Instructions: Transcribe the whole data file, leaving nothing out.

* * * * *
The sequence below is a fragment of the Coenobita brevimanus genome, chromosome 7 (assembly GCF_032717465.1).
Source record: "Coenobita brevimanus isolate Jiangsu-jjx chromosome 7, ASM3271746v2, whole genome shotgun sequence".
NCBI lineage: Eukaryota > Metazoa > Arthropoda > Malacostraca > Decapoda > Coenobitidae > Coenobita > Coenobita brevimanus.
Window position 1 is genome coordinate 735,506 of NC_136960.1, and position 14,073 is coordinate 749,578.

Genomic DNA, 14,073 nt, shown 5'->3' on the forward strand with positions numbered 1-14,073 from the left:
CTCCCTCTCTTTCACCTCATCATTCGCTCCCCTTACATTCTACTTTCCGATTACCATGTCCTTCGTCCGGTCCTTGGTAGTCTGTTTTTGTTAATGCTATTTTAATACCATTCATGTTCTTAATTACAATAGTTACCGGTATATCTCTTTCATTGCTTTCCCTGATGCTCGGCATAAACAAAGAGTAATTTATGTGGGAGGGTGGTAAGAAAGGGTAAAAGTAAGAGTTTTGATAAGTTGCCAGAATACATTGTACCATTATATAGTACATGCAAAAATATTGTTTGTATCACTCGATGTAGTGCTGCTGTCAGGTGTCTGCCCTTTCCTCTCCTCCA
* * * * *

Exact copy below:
The sequence below is a fragment of the Coenobita brevimanus genome, chromosome 7 (assembly GCF_032717465.1).
Source record: "Coenobita brevimanus isolate Jiangsu-jjx chromosome 7, ASM3271746v2, whole genome shotgun sequence".
NCBI lineage: Eukaryota > Metazoa > Arthropoda > Malacostraca > Decapoda > Coenobitidae > Coenobita > Coenobita brevimanus.
Window position 1 is genome coordinate 735,506 of NC_136960.1, and position 14,073 is coordinate 749,578.

Genomic DNA, 14,073 nt, shown 5'->3' on the forward strand with positions numbered 1-14,073 from the left:
CTCCCTCTCTTTCACCTCATCATTCGCTCCCCTTACATTCTACTTTCCGATTACCATGTCCTTCGTCCGGTCCTTGGTAGTCTGTTTTTGTTAATGCTATTTTAATACCATTCATGTTCTTAATTACAATAGTTACCGGTATATCTCTTTCATTGCTTTCCCTGATGCTCGGCATAAACAAAGAGTAATTTATGTGGGAGGGTGGTAAGAAAGGGTAAAAGTAAGAGTTTTGATAAGTTGCCAGAATACATTGTACCATTATATAGTACATGCAAAAATATTGTTTGTATCACTCGATGTAGTGCTGCTGTCAGGTGTCTGCCCTTTCCTCTCCTCCA